Omicron variant spreading in Yakima County

Health officials recommend upgrading face masks, checking for tight fit

YAKIMA COUNTY, Wash. — Health officials are attributing a recent spike in COVID-19 cases in Yakima County to an increase in indoor gatherings over the holidays and the spread of the Omicron variant.

According to the Yakima Health District, there have been 991 new cases reported since Thursday and the case rate has nearly doubled from 314 cases per 100,000 to 612 per 100,000 as of Tuesday evening.

“While preliminary data does show that individuals with the Omicron variant who are vaccinated have mild symptoms, we want to continue doing our part in isolating and doing preventative measures because we don’t want to continue to spread it in the community,” YHD communications specialist Stephanie Badillo-Sanchez said.

The Washington State Department of Health confirmed the first case of the Omicron variant in Yakima County on Dec. 16 in a man in his 30s who had been exposed to the virus while traveling within the United States.

As of Dec. 28, only four cases of the Omicron variant had been reported countywide, however Badillo-Sanchez said the data is delayed and does not reflect the actual number of cases present in the county.

Badillo-Sanchez said only a small portion of the overall tests are sampled to determine what variants are present and the latest data would still not include all the new cases transmitted over the holidays.

Yakima Valley Memorial Hospital had dipped to a low of seven COVID patients hospitalized before the holidays on Dec. 21, but is now up to 18 patients and has been holding relatively steady in the teens for the past week.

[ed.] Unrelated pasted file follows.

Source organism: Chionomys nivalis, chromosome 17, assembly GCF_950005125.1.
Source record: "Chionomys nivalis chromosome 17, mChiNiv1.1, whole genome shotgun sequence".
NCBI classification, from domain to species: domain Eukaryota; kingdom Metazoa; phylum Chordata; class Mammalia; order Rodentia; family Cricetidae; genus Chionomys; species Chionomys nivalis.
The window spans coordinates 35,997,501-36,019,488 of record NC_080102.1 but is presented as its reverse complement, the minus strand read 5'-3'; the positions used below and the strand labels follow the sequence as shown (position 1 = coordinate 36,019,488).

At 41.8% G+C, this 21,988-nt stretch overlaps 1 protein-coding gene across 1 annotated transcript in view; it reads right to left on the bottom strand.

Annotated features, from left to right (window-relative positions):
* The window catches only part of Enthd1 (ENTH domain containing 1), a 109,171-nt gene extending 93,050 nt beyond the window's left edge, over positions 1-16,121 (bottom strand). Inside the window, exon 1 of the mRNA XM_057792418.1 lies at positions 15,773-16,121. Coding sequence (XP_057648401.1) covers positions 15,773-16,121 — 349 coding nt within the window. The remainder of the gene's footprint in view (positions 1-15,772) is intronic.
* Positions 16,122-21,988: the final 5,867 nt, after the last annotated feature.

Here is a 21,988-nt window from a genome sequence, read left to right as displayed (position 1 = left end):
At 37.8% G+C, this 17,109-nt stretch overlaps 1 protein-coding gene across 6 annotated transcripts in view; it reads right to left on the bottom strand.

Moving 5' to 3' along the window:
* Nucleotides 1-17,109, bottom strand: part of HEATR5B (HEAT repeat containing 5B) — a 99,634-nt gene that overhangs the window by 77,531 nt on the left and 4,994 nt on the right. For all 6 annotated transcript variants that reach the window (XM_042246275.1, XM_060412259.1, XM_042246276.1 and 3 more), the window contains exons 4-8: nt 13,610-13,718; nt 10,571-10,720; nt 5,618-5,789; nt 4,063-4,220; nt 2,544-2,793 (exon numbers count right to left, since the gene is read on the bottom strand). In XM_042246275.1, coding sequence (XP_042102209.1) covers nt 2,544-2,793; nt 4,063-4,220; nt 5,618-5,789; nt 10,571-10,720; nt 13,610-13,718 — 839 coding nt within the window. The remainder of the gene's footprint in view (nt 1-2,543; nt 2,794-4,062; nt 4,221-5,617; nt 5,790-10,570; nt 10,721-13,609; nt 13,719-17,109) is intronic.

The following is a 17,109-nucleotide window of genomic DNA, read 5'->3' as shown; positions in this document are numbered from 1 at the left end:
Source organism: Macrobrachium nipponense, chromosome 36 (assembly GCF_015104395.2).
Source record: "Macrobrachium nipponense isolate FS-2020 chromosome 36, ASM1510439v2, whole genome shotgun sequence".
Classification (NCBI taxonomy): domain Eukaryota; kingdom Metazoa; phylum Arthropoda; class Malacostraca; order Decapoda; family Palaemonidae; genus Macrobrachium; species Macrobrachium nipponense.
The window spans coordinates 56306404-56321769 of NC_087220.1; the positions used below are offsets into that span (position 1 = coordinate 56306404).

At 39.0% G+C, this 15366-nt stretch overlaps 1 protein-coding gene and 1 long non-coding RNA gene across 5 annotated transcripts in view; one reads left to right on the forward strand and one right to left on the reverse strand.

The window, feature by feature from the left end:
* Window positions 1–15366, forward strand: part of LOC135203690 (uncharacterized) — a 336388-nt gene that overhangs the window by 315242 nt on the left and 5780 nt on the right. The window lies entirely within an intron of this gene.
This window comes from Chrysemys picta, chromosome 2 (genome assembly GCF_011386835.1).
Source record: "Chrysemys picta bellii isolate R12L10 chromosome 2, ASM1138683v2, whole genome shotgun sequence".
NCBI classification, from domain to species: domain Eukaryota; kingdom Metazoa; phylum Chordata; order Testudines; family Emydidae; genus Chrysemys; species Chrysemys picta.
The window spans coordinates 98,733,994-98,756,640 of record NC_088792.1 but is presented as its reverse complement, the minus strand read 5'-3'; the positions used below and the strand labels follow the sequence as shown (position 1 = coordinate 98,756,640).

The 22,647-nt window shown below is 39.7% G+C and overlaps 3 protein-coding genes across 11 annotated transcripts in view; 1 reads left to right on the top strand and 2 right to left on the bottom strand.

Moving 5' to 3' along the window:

Despite nearly all employees being fully vaccinated, the hospital has seen a significant increase in the number of employees out sick for COVID-related reasons, either because they’ve tested positive themselves or been exposed to someone positive for the virus.

“We went from just 17 employees out on 12/21/2021 to 102 employees out today,” said Bridget Turrell with Yakima Valley Memorial Hospital. “Dr. Tanny Davenport, Physician Executive of our Medical Group, believes this is likely due to the Omicron variant. The majority are from community exposure.”

Dr. Brandon Guthrie, an epidemiologist with UW Medicine Global Health, said the Omicron variant seems to be more infectious and more efficient at spreading than the Delta variant and is quickly making its way through Washington state.

“We’re seeing a sharper spike and an even higher level and a higher level even earlier than what we saw with Delta,” Guthrie said.

Guthrie said while initial research indicates the new variant comes with milder symptoms, its rapid spread is still concerning. He said that’s why it’s especially important to make sure people are not only masking consistently, but wearing the right mask and making sure it fits correctly.

Cloth masks with one layer of material don’t do a particularly good job with filtration and it depends on how tight the weave is and all of those kinds of things,” Guthrie said.

Guthrie and other health officials are recommending that people who use cloth face masks upgrade to N95 or KN95 masks if possible, which provide better protection against virus transmission. He said using surgical masks or double masking are also better alternatives to using the cloth masks or not masking at all.

“This is the time to really be thoughtful about being good about wearing our masks and taking the time to get vaccinated, get boosted if that’s possible for you,” Guthrie said.